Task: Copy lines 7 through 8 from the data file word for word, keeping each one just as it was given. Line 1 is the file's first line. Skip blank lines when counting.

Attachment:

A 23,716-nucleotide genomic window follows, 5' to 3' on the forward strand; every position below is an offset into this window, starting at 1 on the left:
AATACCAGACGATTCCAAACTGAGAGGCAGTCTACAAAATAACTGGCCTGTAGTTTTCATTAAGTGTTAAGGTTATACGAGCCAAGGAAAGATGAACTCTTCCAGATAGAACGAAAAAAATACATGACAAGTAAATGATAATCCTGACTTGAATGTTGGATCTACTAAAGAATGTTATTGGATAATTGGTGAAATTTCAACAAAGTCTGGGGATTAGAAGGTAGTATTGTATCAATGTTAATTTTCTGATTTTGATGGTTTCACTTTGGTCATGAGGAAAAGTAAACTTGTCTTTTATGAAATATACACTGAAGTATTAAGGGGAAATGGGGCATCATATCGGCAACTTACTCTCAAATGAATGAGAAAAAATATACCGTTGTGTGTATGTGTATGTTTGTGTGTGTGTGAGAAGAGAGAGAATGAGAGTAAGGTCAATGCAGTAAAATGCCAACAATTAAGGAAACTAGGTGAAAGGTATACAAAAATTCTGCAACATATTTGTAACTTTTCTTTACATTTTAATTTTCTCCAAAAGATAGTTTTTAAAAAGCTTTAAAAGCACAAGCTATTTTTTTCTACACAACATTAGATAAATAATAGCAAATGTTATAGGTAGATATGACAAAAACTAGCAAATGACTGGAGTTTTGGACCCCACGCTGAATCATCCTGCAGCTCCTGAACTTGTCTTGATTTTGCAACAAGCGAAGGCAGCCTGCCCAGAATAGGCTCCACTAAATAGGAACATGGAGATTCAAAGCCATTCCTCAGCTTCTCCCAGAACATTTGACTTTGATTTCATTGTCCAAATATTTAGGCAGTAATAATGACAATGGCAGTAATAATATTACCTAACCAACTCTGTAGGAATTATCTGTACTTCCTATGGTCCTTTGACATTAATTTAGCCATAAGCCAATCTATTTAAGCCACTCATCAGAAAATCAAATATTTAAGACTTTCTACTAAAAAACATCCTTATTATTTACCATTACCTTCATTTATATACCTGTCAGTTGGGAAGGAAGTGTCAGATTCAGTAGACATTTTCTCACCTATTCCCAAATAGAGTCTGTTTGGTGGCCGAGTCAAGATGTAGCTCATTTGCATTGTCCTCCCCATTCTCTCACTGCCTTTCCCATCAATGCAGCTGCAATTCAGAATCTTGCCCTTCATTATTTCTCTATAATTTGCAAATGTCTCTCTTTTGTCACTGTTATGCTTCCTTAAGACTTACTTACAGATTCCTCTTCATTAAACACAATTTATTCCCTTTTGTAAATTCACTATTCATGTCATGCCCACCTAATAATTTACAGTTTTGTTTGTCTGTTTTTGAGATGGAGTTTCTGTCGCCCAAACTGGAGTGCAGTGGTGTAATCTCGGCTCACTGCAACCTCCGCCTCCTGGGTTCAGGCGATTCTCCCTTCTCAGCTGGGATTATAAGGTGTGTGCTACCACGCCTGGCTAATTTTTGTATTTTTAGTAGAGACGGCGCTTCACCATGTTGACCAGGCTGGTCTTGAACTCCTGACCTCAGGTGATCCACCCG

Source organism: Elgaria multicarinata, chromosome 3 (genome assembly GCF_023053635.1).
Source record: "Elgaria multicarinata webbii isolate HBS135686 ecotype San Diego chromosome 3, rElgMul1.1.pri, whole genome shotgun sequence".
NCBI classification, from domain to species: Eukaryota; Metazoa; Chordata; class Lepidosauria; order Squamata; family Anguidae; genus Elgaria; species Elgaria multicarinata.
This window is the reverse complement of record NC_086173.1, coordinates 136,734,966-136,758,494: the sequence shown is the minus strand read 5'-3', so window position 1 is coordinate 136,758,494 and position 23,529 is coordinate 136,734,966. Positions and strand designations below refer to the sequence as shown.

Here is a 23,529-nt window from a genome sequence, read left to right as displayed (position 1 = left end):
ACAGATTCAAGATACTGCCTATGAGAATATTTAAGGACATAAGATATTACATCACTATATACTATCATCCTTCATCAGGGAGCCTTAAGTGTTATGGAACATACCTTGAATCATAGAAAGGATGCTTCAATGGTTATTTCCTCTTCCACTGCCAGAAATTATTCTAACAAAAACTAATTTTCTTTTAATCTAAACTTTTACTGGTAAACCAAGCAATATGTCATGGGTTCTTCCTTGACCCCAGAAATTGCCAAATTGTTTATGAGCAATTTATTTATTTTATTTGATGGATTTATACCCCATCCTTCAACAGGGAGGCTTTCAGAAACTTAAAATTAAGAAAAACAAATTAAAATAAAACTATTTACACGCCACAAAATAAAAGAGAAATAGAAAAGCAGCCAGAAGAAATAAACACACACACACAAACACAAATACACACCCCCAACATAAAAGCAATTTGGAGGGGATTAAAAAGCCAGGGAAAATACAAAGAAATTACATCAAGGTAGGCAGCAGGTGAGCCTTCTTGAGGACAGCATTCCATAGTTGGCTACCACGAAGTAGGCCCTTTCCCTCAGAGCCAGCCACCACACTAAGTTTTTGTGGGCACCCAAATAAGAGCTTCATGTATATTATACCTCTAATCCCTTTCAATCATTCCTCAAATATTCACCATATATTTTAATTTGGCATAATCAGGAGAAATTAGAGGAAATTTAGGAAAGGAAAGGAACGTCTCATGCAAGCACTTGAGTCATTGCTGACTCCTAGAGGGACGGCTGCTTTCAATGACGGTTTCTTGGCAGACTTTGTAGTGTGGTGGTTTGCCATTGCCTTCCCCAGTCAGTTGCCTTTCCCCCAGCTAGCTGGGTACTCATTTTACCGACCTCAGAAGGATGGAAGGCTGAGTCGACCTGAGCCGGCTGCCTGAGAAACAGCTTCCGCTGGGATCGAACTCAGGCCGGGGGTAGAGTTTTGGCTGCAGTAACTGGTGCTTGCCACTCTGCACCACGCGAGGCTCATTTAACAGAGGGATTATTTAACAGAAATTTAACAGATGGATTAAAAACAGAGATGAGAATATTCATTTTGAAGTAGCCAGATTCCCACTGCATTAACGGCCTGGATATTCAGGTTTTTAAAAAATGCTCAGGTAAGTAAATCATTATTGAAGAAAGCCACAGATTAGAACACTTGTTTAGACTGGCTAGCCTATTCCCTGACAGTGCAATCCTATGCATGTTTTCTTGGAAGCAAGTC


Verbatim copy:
Here is a 23,529-nt window from a genome sequence, read left to right as displayed (position 1 = left end):
ACAGATTCAAGATACTGCCTATGAGAATATTTAAGGACATAAGATATTACATCACTATATACTATCATCCTTCATCAGGGAGCCTTAAGTGTTATGGAACATACCTTGAATCATAGAAAGGATGCTTCAATGGTTATTTCCTCTTCCACTGCCAGAAATTATTCTAACAAAAACTAATTTTCTTTTAATCTAAACTTTTACTGGTAAACCAAGCAATATGTCATGGGTTCTTCCTTGACCCCAGAAATTGCCAAATTGTTTATGAGCAATTTATTTATTTTATTTGATGGATTTATACCCCATCCTTCAACAGGGAGGCTTTCAGAAACTTAAAATTAAGAAAAACAAATTAAAATAAAACTATTTACACGCCACAAAATAAAAGAGAAATAGAAAAGCAGCCAGAAGAAATAAACACACACACACAAACACAAATACACACCCCCAACATAAAAGCAATTTGGAGGGGATTAAAAAGCCAGGGAAAATACAAAGAAATTACATCAAGGTAGGCAGCAGGTGAGCCTTCTTGAGGACAGCATTCCATAGTTGGCTACCACGAAGTAGGCCCTTTCCCTCAGAGCCAGCCACCACACTAAGTTTTTGTGGGCACCCAAATAAGAGCTTCATGTATATTATACCTCTAATCCCTTTCAATCATTCCTCAAATATTCACCATATATTTTAATTTGGCATAATCAGGAGAAATTAGAGGAAATTTAGGAAAGGAAAGGAACGTCTCATGCAAGCACTTGAGTCATTGCTGACTCCTAGAGGGACGGCTGCTTTCAATGACGGTTTCTTGGCAGACTTTGTAGTGTGGTGGTTTGCCATTGCCTTCCCCAGTCAGTTGCCTTTCCCCCAGCTAGCTGGGTACTCATTTTACCGACCTCAGAAGGATGGAAGGCTGAGTCGACCTGAGCCGGCTGCCTGAGAAACAGCTTCCGCTGGGATCGAACTCAGGCCGGGGGTAGAGTTTTGGCTGCAGTAACTGGTGCTTGCCACTCTGCACCACGCGAGGCTCATTTAACAGAGGGATTATTTAACAGAAATTTAACAGATGGATTAAAAACAGAGATGAGAATATTCATTTTGAAGTAGCCAGATTCCCACTGCATTAACGGCCTGGATATTCAGGTTTTTAAAAAATGCTCAGGTAAGTAAATCATTATTGAAGAAAGCCACAGATTAGAACACTTGTTTAGACTGGCTAGCCTATTCCCTGACAGTGCAATCCTATGCATGTTTTCTTGGAAGCAAGTC